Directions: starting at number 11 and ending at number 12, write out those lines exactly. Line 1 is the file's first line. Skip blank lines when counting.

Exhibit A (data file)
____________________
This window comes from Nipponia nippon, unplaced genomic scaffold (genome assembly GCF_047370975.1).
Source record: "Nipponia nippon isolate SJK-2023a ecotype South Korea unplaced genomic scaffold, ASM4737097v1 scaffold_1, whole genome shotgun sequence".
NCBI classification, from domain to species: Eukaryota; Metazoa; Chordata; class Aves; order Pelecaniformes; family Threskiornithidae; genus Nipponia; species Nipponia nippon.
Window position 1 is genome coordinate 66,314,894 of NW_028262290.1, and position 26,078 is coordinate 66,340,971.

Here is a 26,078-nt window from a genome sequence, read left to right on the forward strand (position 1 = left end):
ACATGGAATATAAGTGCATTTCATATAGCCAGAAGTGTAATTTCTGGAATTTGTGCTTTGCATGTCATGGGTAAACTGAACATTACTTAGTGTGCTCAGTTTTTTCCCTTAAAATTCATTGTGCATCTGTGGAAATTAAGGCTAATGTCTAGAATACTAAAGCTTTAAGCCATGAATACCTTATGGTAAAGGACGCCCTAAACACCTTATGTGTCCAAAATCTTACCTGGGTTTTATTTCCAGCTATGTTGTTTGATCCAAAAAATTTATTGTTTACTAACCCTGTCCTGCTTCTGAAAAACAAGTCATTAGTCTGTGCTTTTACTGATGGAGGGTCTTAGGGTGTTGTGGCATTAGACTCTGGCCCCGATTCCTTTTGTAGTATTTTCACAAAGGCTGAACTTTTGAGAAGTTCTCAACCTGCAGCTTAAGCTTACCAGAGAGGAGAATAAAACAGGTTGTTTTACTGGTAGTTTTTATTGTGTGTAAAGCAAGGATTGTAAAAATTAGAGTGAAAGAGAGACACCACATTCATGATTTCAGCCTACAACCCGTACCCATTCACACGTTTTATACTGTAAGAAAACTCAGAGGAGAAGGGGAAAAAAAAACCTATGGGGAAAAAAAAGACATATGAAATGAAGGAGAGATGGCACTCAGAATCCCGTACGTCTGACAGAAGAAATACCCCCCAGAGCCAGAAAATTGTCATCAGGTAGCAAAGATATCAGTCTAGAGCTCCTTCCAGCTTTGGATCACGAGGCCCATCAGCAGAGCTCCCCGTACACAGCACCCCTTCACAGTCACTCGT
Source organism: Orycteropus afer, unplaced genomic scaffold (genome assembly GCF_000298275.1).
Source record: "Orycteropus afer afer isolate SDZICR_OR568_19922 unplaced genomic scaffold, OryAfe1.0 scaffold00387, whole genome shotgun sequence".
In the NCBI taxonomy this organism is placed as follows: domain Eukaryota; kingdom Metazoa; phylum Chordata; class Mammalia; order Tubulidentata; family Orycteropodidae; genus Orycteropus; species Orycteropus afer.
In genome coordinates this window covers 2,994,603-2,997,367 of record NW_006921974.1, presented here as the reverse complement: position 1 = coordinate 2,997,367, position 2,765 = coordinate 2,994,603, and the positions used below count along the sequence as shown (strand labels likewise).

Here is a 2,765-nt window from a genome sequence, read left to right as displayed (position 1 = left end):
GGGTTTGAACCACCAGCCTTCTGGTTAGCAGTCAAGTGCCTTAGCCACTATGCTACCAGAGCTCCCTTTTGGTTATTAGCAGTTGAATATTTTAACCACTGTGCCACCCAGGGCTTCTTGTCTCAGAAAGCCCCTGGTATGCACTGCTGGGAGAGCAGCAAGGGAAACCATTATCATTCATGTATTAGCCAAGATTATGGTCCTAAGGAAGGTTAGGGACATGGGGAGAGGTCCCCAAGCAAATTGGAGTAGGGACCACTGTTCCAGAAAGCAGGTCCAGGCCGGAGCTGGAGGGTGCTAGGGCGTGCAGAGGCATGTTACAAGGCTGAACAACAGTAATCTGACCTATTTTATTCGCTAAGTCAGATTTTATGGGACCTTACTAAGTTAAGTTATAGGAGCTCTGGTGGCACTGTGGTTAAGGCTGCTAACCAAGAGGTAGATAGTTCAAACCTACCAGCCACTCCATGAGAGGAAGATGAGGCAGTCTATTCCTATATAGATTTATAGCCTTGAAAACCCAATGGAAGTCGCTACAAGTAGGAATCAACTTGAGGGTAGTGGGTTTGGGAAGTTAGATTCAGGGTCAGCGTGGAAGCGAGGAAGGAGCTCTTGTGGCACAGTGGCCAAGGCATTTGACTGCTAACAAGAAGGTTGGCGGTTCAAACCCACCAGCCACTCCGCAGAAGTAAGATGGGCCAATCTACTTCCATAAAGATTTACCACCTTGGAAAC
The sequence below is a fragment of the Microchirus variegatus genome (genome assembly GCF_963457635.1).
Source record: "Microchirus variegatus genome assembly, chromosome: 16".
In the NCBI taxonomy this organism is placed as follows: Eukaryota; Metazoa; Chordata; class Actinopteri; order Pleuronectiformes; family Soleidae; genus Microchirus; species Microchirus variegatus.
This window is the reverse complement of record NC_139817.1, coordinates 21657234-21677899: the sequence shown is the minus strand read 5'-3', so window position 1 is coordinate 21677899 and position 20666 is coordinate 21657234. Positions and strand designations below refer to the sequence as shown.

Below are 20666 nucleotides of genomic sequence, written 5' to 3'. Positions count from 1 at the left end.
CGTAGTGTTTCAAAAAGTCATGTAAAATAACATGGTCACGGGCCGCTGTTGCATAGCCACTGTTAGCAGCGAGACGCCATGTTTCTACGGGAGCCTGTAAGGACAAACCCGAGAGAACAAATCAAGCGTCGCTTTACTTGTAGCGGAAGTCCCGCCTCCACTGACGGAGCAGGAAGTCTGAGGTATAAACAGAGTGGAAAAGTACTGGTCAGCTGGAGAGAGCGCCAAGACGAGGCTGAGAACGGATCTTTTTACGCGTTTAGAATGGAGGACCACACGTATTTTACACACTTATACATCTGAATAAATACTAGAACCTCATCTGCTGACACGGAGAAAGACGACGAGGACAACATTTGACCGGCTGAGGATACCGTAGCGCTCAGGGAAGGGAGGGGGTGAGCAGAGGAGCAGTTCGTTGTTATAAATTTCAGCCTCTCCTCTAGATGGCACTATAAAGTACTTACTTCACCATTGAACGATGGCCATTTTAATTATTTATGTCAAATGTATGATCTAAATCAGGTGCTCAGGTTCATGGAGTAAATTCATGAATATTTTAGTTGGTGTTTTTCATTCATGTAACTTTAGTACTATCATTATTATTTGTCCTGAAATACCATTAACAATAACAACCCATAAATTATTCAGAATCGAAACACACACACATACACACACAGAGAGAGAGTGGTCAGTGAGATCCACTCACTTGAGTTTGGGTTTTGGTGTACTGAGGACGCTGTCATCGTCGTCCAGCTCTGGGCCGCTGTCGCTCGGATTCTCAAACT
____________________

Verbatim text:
Here is a 2,765-nt window from a genome sequence, read left to right as displayed (position 1 = left end):
GGGTTTGAACCACCAGCCTTCTGGTTAGCAGTCAAGTGCCTTAGCCACTATGCTACCAGAGCTCCCTTTTGGTTATTAGCAGTTGAATATTTTAACCACTGTGCCACCCAGGGCTTCTTGTCTCAGAAAGCCCCTGGTATGCACTGCTGGGAGAGCAGCAAGGGAAACCATTATCATTCATGTATTAGCCAAGATTATGGTCCTAAGGAAGGTTAGGGACATGGGGAGAGGTCCCCAAGCAAATTGGAGTAGGGACCACTGTTCCAGAAAGCAGGTCCAGGCCGGAGCTGGAGGGTGCTAGGGCGTGCAGAGGCATGTTACAAGGCTGAACAACAGTAATCTGACCTATTTTATTCGCTAAGTCAGATTTTATGGGACCTTACTAAGTTAAGTTATAGGAGCTCTGGTGGCACTGTGGTTAAGGCTGCTAACCAAGAGGTAGATAGTTCAAACCTACCAGCCACTCCATGAGAGGAAGATGAGGCAGTCTATTCCTATATAGATTTATAGCCTTGAAAACCCAATGGAAGTCGCTACAAGTAGGAATCAACTTGAGGGTAGTGGGTTTGGGAAGTTAGATTCAGGGTCAGCGTGGAAGCGAGGAAGGAGCTCTTGTGGCACAGTGGCCAAGGCATTTGACTGCTAACAAGAAGGTTGGCGGTTCAAACCCACCAGCCACTCCGCAGAAGTAAGATGGGCCAATCTACTTCCATAAAGATTTACCACCTTGGAAAC